Whether you’re into aesthetics or not, the mechanical keyboard subculture is unavoidably aesthetic. Once you get past the “gunmetal gray” of the greatest gaming keyboards, the color of the keycaps and the design of the case become increasingly essential. Have doubts? Examine the subreddit dedicated to mechanical keyboards.
It looks like a photography subreddit, but it’s really only about cool keyboards. That’s where the iQunix ZX75 comes in handy. This mechanical keyboard was made to look cool and impress with its blend of retro and future technology. But appearances are only a lure to entice you inside.
After giving it some attention, you’ll see that it’s been constructed to the exacting standards of a keyboard lover so that its users can have a premium typing experience. Although it’s expensive (starting at $195) and has a few downsides worth noting, for pure typing, it’s an alternative that succeeds.
The iQunix ZX75’s Design
The iQunix ZX75 is reminiscent of a keyboard you might encounter in a post-apocalyptic setting, like Fallout, in that it is both retro and cutting-edge at the same time. The aesthetic value of this board is crucial. It seems both futuristic and throwback at the same time. Its bulky body and thick bezels are a throwback to a period when being slim and lightweight was not a priority.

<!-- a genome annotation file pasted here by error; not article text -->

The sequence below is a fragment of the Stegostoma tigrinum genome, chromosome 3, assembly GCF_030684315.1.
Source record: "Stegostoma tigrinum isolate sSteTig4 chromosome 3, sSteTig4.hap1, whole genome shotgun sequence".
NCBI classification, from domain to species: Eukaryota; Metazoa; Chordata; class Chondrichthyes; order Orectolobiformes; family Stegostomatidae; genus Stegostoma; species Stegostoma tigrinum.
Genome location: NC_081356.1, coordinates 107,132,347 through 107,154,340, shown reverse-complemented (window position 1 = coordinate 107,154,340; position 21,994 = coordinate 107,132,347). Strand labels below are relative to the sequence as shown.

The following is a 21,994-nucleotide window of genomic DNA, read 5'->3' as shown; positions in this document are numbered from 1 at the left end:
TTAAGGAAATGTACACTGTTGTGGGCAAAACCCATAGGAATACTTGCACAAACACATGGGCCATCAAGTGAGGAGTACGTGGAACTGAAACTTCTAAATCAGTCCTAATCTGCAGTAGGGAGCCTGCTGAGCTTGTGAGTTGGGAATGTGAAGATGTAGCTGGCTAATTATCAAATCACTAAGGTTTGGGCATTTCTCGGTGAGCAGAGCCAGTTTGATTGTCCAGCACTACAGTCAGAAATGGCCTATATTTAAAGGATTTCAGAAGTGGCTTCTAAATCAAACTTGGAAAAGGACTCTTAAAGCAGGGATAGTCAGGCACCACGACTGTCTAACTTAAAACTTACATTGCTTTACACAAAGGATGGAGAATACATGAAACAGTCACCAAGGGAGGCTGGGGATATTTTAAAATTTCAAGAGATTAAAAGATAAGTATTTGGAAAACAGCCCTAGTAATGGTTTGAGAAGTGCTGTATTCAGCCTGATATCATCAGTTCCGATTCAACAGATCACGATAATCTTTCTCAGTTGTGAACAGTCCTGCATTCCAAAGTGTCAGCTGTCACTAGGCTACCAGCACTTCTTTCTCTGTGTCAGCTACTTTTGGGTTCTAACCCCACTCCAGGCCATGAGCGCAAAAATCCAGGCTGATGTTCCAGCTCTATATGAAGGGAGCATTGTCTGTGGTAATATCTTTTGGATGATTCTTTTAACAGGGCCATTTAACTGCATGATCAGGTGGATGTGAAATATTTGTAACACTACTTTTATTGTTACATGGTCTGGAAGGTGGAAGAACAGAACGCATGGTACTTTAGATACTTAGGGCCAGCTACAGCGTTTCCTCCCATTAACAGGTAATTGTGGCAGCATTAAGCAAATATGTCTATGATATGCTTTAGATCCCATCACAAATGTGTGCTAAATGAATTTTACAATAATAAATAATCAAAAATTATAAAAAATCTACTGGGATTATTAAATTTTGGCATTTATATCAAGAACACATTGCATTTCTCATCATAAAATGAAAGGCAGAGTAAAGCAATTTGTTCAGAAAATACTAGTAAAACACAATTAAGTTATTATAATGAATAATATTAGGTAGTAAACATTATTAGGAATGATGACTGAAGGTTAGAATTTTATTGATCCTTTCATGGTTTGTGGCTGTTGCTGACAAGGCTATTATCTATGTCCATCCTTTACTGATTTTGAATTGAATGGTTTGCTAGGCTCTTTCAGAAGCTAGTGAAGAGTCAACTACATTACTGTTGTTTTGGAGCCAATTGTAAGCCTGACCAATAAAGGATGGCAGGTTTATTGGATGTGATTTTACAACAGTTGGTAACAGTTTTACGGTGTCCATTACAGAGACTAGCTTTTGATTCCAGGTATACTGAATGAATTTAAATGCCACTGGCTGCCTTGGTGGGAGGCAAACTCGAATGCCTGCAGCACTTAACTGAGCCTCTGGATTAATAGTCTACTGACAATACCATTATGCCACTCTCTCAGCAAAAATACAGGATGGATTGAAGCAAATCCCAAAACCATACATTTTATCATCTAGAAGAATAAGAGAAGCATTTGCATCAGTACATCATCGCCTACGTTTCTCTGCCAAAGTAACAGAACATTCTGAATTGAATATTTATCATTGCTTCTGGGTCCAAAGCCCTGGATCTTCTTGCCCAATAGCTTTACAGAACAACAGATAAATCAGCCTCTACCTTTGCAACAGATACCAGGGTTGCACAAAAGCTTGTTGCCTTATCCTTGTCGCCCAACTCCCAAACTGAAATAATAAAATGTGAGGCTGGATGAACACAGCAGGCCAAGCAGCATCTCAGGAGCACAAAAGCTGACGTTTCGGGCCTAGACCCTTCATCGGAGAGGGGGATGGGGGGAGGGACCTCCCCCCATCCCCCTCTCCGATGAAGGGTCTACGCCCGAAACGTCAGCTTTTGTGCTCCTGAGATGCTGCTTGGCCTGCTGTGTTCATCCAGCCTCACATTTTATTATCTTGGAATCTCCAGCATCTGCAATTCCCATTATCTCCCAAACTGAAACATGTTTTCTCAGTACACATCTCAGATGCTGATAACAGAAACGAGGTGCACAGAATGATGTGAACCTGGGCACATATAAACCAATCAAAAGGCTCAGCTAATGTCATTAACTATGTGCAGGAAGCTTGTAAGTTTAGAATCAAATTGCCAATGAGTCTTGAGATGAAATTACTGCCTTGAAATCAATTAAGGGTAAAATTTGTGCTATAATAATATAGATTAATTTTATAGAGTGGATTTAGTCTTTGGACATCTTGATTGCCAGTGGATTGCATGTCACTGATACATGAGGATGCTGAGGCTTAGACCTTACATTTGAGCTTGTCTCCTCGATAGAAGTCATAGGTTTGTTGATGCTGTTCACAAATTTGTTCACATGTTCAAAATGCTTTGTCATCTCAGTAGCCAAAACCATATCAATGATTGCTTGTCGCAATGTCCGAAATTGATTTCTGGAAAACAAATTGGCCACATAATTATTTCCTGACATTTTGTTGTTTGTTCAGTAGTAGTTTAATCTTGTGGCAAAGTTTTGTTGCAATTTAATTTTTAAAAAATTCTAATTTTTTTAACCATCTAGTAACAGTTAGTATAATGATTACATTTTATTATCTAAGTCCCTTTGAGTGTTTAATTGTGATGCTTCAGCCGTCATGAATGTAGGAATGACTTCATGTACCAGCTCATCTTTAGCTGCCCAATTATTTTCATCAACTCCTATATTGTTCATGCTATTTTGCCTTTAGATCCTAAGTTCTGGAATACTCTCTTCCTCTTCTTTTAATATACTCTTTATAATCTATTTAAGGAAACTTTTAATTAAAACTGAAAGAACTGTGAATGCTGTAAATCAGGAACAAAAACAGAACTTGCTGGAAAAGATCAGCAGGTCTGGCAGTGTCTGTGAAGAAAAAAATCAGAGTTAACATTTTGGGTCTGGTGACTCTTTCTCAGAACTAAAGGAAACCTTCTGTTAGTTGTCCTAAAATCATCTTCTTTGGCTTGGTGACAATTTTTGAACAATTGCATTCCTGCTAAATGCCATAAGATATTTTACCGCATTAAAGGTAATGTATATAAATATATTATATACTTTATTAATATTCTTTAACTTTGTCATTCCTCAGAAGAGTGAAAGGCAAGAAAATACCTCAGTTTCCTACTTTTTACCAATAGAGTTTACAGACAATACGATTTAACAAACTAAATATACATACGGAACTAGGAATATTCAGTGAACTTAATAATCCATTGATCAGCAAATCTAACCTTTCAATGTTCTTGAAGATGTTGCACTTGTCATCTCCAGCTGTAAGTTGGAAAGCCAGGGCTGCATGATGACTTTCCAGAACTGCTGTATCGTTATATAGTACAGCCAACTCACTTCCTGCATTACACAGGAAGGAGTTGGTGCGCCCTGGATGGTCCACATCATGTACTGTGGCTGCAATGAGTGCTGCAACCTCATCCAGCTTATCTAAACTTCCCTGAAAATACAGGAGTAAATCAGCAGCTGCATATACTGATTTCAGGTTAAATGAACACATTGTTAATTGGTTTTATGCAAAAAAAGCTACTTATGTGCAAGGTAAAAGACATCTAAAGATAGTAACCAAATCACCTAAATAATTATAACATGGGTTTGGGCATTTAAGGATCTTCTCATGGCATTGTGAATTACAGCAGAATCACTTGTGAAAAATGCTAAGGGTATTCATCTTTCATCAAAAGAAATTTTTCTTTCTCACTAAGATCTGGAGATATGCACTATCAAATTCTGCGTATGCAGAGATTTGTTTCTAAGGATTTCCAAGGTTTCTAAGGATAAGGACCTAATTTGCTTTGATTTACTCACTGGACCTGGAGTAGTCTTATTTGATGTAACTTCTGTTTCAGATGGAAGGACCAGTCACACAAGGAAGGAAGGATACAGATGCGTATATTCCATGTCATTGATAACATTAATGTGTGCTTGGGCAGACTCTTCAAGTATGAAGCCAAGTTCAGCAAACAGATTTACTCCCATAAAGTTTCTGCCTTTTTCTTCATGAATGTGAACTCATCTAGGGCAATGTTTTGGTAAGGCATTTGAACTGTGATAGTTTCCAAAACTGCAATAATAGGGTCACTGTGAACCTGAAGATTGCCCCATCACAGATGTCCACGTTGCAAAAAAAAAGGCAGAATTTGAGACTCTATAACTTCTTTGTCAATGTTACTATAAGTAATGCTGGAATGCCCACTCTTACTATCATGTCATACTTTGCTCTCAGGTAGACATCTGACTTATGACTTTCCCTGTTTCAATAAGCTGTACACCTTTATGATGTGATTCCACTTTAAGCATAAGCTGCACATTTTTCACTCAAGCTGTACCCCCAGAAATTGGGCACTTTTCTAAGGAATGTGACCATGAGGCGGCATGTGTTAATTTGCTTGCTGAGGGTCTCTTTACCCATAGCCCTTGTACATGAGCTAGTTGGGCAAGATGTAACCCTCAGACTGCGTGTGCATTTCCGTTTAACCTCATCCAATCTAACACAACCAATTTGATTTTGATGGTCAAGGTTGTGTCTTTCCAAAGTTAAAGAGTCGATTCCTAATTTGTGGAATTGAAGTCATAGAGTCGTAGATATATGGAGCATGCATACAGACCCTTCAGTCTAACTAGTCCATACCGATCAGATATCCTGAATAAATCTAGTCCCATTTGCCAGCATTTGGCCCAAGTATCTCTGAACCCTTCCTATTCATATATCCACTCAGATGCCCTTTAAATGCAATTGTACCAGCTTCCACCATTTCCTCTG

But its vivid hues, latticework striping on the back, and intriguing mash-up of textures and stylizations produce a keyboard that seems like it belongs on the deck of a spaceship. There are 5 different hues available, each with its own charm. Both the white, gray, and yellow Gravity Wave and the black, semi-translucent, cased Dark Side were supplied to me for evaluation.